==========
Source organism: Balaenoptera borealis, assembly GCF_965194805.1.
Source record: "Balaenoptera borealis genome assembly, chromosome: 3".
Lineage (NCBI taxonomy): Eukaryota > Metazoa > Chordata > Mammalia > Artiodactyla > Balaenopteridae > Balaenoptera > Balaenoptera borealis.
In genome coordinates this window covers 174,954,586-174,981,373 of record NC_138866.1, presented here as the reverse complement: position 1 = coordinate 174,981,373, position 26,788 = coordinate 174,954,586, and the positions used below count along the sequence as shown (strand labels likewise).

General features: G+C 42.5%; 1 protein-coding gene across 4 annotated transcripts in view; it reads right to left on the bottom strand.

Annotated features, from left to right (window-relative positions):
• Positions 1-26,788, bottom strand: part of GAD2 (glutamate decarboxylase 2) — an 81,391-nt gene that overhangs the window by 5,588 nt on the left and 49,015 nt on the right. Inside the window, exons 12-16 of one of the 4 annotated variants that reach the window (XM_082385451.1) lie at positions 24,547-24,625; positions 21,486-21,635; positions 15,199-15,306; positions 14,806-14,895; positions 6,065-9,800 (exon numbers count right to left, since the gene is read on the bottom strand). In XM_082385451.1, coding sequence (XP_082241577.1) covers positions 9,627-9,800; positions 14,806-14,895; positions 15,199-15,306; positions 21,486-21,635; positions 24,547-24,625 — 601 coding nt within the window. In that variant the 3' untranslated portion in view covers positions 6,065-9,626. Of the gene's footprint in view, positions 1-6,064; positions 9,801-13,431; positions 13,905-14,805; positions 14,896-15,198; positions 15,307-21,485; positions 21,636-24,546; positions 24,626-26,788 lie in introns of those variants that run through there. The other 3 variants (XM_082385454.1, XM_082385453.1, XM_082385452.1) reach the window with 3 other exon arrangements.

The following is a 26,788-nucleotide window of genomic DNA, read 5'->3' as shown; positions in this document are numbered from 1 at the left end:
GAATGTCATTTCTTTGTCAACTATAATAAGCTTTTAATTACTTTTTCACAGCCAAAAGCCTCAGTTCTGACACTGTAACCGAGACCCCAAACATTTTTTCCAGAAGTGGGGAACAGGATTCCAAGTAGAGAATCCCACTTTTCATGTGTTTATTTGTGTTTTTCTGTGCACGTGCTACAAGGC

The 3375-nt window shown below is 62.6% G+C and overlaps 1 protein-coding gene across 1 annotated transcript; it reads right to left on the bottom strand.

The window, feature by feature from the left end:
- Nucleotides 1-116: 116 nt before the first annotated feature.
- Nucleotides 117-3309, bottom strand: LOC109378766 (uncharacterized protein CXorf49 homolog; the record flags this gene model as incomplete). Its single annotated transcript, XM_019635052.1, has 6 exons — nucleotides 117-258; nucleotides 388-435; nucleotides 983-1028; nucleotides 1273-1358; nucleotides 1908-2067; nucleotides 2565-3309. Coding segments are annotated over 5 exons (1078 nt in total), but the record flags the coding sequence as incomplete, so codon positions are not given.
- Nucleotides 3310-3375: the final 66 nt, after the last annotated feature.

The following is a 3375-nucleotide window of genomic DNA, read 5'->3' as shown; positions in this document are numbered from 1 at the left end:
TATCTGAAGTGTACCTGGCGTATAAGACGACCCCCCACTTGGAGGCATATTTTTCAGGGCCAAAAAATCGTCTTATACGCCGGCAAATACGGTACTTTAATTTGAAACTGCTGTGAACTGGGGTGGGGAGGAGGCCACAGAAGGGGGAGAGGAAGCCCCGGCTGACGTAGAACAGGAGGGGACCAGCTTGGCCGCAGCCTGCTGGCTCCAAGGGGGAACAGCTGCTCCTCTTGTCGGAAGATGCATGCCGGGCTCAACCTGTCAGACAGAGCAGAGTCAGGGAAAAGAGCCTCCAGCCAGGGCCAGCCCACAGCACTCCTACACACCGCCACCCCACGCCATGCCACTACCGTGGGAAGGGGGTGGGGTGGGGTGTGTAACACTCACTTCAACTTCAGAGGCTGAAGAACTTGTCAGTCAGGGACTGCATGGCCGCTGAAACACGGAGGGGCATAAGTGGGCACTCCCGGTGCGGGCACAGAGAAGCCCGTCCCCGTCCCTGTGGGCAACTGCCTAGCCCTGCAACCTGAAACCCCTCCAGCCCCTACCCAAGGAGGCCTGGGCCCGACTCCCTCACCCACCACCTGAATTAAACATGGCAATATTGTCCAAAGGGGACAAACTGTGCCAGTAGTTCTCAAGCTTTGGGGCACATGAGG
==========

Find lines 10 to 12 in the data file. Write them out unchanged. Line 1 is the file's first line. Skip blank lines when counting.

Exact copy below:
The 3375-nt window shown below is 62.6% G+C and overlaps 1 protein-coding gene across 1 annotated transcript; it reads right to left on the bottom strand.

The window, feature by feature from the left end:
- Nucleotides 1-116: 116 nt before the first annotated feature.